Q: So why do many people still try to use sports as a vehicle for change and as a way to promote their interests?
A: I think that some people have this vision of the world in which sport is an opportunity to use pressure and so on and so forth. But I will never do that, I have never done it in my life. I occupied several positions in my country, but it was politics. When we are sitting at the Olympic committee, however, we know very well that we come from different political parties. The Olympics, the world championships — they are both a fantastic occasion for gathering. The world is coming together, people from more than 200 countries. And we are in sports where everybody has a chance to perform, no matter how big or great the country is.
Q: Some people have said they are concerned about athletes of certain lifestyles coming to the Sochi games under new Russian legislation that many have called "anti-gay." Are you concerned that athletes may be at risk here?
A: I'm sure we won't have a problem. When you go buy a ticket, do they not let you enter because of your sexual preferences?
Q: Have you discussed the situation with Russian authorities?
A: No, I will not raise the issue; it's not a problem for me. I'm not going to discuss it. I have to focus on athletics. I cannot take care of Russian legislation. … We are not here to create a political issue. We just want to organize a beautiful championship. And we look forward to Sochi.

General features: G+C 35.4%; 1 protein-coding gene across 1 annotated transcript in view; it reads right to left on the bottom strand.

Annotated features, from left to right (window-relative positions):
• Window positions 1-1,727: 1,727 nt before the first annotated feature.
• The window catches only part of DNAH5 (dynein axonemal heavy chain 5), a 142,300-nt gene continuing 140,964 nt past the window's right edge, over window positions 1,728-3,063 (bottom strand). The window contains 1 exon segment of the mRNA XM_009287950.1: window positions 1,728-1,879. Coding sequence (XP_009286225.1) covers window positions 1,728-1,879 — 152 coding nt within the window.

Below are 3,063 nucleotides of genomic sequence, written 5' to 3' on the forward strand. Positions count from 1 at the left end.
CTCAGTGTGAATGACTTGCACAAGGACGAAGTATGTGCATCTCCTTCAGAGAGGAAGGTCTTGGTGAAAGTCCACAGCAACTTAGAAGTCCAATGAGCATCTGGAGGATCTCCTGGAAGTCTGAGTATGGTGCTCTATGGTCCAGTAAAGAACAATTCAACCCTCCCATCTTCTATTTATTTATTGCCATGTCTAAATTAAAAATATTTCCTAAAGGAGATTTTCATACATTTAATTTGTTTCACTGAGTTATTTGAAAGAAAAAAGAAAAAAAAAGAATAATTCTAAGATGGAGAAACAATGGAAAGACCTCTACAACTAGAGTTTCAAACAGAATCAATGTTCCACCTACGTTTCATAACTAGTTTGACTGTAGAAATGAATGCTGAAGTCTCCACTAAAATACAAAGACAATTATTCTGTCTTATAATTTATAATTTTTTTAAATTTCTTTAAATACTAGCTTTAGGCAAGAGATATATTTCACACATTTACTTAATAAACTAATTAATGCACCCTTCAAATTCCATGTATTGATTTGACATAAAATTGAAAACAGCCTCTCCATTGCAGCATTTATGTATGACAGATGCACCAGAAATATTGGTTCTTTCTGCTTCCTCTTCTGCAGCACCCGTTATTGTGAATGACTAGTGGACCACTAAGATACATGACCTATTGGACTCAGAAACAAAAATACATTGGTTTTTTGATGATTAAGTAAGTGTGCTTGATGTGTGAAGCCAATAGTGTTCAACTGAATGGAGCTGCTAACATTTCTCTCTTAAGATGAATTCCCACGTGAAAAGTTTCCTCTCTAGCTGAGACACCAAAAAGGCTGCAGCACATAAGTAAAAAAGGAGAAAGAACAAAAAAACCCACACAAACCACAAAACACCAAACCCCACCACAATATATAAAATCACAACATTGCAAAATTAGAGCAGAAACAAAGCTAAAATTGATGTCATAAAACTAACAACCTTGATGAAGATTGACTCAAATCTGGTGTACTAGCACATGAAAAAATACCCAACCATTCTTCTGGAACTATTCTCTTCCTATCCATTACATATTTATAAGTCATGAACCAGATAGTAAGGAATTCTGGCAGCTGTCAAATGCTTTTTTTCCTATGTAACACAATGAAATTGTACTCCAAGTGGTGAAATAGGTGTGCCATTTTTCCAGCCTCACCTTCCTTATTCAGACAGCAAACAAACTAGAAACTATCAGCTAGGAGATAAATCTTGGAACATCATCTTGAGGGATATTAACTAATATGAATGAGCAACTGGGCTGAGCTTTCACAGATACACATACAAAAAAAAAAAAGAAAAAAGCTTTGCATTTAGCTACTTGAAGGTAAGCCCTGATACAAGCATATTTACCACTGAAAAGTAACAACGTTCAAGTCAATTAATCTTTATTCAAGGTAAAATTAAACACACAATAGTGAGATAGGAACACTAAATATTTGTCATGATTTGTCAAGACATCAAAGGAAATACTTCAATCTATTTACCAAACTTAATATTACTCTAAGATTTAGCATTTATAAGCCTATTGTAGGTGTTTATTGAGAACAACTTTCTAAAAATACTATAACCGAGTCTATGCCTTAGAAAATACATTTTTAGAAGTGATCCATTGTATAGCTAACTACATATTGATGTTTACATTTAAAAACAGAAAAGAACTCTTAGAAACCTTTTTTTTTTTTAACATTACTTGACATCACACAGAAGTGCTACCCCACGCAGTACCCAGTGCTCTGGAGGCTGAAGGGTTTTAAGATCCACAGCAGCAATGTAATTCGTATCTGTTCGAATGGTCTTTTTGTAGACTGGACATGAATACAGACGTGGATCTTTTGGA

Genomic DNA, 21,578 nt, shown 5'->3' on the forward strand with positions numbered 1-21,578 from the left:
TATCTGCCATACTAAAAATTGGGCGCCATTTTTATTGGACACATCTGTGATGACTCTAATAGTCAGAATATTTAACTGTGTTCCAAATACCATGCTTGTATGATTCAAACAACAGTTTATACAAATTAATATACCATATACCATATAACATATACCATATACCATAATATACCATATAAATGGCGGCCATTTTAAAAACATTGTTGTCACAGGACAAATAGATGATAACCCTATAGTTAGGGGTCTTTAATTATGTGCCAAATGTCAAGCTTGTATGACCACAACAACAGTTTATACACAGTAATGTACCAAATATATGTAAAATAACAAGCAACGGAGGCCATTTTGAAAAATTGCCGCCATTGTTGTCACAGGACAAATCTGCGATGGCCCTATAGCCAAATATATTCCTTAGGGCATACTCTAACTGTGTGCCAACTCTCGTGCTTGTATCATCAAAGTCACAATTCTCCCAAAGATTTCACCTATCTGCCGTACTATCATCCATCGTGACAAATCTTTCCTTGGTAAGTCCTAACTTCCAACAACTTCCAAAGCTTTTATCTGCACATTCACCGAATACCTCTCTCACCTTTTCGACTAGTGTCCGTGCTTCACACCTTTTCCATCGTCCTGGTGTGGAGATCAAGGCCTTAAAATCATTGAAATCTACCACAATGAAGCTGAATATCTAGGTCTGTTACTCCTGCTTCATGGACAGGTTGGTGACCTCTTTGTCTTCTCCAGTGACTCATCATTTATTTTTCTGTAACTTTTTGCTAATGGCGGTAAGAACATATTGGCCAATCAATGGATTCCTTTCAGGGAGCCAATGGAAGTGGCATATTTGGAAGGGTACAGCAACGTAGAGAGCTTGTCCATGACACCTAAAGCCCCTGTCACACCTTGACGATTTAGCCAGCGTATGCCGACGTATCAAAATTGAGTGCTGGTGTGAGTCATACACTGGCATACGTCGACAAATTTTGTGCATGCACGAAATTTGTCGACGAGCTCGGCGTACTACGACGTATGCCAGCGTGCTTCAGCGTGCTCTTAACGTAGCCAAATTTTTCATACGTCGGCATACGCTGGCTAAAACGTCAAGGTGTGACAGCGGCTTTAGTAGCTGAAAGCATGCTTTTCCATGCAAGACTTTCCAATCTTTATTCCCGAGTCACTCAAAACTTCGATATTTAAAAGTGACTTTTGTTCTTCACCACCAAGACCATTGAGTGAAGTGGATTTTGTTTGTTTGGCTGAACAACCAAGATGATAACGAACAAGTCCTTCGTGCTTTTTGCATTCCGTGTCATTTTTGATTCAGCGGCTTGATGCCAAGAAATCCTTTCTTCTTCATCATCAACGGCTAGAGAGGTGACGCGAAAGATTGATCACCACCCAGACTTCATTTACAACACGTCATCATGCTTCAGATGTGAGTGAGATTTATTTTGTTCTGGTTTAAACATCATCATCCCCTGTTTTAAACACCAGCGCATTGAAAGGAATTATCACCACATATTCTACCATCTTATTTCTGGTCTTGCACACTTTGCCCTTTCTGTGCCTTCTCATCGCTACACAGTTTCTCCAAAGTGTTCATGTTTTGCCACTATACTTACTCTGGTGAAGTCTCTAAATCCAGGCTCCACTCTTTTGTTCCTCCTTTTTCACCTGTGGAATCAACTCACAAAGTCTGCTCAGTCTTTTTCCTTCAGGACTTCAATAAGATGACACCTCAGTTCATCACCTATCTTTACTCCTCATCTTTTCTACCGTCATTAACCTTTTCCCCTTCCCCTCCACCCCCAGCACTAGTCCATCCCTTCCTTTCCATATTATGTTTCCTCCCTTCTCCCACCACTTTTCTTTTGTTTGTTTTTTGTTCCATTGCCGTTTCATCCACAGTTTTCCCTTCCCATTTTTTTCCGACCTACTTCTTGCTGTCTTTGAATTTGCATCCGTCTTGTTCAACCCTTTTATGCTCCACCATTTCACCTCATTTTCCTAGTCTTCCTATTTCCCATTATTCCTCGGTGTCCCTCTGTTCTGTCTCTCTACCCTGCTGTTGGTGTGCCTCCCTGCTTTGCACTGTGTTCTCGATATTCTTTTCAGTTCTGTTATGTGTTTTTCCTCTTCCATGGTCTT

Q: Speaking about sport as such. You have been leading this organization for almost 15 years, how has track and field changed over this time?
A: When I took over, the most important issue we were facing was how to teach the youth. We needed a lot of improvement in this area. And we had to address it with a wonderful program for kids. We improved the quality of events. Now, 204 countries watch our world championship, which is a world record. Possibly 5 billion viewers will watch this competition, and we are pushing further in this direction. There used to be no women on our executive council, but now we have six. We've also fought doping. We used to have just three people in charge of this, now we have 12. And national organizations now control the doping issue. A Jamaican organization discovered that [Asafa] Powell was positive for drugs, despite him being a hero there. But we still have to fight this. As long as you have human nature, you will have cheaters. So you just have to make sure that punishment is inevitable. For instance, only in 2005 did we discover that an athlete from the 1983 championship in Helsinki had been doping!
Mr. President, thank you very much for your time and we hope you will be glad to see some of your prescriptions fulfilled during the Moscow championship.